Activists and voter rights advocates are urging Boston Mayor Tom Menino to oppose redistricting legislation before the deadline this week in hopes that it will not automatically become law and dilute the electoral strength of black, Latino and Asian voters.
The redistricting measure, passed into law recently by the Boston City Council by a slim 7-6 vote could hurt minority communities by dividing and packing so-called minority voters and suppressing their voting strength.
Last week, a number of organizations, including the Boston NAACP and the Boston Lawyers Committee for Civil Rights under the Law, hinted that they would initiate a voting rights lawsuit if the redistricting law went into effect.
Political observers have said the Boston City Council’s vote was polarized along racial lines. Minority city councilors Ayanna Presley, Tito Jackson and Felix Arroyo opposed the bill.
“It hurts communities of color,” said at-Large City Councilor Ayanna Pressley.
“I just could not be personally [supportive] of the map that was presented. There was a [moral] imperative to be considered as well as the question about constitutionality and how we were dealing with emerging populations in the city.”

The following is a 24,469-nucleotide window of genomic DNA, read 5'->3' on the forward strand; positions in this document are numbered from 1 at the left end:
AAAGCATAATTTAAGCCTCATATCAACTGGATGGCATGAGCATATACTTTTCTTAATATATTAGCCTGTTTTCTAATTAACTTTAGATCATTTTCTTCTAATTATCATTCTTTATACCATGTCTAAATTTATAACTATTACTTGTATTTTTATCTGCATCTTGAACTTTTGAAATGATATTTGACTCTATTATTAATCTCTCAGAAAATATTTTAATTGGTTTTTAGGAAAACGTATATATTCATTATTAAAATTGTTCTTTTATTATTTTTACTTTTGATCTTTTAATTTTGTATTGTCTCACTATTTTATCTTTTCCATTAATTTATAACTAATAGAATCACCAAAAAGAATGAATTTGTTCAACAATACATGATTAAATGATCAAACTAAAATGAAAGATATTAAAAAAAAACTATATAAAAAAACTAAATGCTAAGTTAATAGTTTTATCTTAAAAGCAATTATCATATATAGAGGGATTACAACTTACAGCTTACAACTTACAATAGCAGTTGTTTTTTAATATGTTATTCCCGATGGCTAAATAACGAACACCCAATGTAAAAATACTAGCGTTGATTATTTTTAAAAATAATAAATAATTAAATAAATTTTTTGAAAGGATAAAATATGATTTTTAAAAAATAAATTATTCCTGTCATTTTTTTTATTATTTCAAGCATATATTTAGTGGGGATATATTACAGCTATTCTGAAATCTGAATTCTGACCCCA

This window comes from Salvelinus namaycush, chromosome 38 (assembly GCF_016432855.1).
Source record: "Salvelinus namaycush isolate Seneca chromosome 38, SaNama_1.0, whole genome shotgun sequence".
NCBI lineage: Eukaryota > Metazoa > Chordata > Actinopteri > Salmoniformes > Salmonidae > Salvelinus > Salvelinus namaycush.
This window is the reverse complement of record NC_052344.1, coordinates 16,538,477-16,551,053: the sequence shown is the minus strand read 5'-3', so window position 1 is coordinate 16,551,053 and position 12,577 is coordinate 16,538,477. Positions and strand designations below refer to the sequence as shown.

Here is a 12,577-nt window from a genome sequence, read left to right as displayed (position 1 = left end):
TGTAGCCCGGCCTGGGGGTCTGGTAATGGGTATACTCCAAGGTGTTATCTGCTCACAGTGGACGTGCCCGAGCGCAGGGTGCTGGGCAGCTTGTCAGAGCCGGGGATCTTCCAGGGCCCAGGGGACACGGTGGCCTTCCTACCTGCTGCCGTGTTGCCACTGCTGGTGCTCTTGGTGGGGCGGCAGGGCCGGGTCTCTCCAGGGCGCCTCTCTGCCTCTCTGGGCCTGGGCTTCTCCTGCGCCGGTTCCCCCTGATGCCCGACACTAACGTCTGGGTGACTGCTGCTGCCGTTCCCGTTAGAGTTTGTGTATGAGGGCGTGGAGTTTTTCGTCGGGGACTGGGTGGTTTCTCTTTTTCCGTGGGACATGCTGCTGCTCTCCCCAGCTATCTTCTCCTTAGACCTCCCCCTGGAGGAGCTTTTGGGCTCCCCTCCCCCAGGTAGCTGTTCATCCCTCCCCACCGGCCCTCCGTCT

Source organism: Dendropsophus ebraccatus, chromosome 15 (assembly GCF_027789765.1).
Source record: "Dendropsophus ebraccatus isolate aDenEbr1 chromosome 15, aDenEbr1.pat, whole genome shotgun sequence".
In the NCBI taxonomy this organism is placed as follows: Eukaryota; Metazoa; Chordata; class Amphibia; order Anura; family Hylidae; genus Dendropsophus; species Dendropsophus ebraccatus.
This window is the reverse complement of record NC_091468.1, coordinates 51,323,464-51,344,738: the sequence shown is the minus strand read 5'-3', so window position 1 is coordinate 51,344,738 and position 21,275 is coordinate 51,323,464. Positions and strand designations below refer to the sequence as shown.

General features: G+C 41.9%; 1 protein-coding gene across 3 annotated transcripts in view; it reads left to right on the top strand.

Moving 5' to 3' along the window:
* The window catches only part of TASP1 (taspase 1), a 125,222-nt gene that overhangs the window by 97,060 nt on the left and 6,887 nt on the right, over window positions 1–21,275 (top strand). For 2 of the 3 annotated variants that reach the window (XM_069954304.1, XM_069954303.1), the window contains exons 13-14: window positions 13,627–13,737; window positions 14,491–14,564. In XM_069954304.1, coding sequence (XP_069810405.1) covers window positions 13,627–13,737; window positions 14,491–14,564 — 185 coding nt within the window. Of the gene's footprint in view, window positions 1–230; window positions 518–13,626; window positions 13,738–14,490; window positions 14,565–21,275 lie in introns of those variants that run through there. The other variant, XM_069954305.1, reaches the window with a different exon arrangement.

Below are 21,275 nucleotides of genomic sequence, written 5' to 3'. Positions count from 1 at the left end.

Jackson expressed disappointment over the council’s vote and hope that Mayor Menino would veto the legislation in order to produce redrawn districts that would fairly appreciate the increase in population of blacks, Latinos and Asians in Boston.
“I voted against it,” Jackson said. He represents District 7, which includes the neighborhoods of Roxbury, the South End, Fenway and parts of Mission Hill and Dorchester. “I felt it probably could not withstand constitutional scrutiny and that we could produce something better.”
Every 10 years the Boston City Council is required to redraw council districts that reflect changes in the citywide population growth and shifts within the city’s boundaries. The council must also attend to drawing district maps that reflect fairness for historically disenfranchised racial and ethnic groups.
City Council Bill Linehan, of South Boston, sponsored the legislation.
Linehan narrowly lost to Asian political activist Suzanne Lee last year. Many believe the changes made in Linehan’s legislation increase his chances of strongly winning re-election next year. Mayor Menino has until the end of this week to sign the bill. He has made few comments about where he is leaning.
Voting rights advocates have expressed dire concern about letting the legislation stand as the city council approved it.
Councilor Jackson and City Councilor Charles Yancey offered redistricting plans that differed from the one approved by the council. Councilor Jackson’s map called for cosmetic changes that would have slightly altered the current districts, including protecting the Chinatown neighborhoods.
Yancey presented a politically progressive map that would have created an incumbent-free district where either a Latino or Asian would have likely prevailed. Yancey has argued that while so-called minorities make up 53 percent of the city’s population, they represent only 26 percent of district seats on the council.
In the history of the Boston City Council, neither an Asian nor a Latino has been elected from a district seat.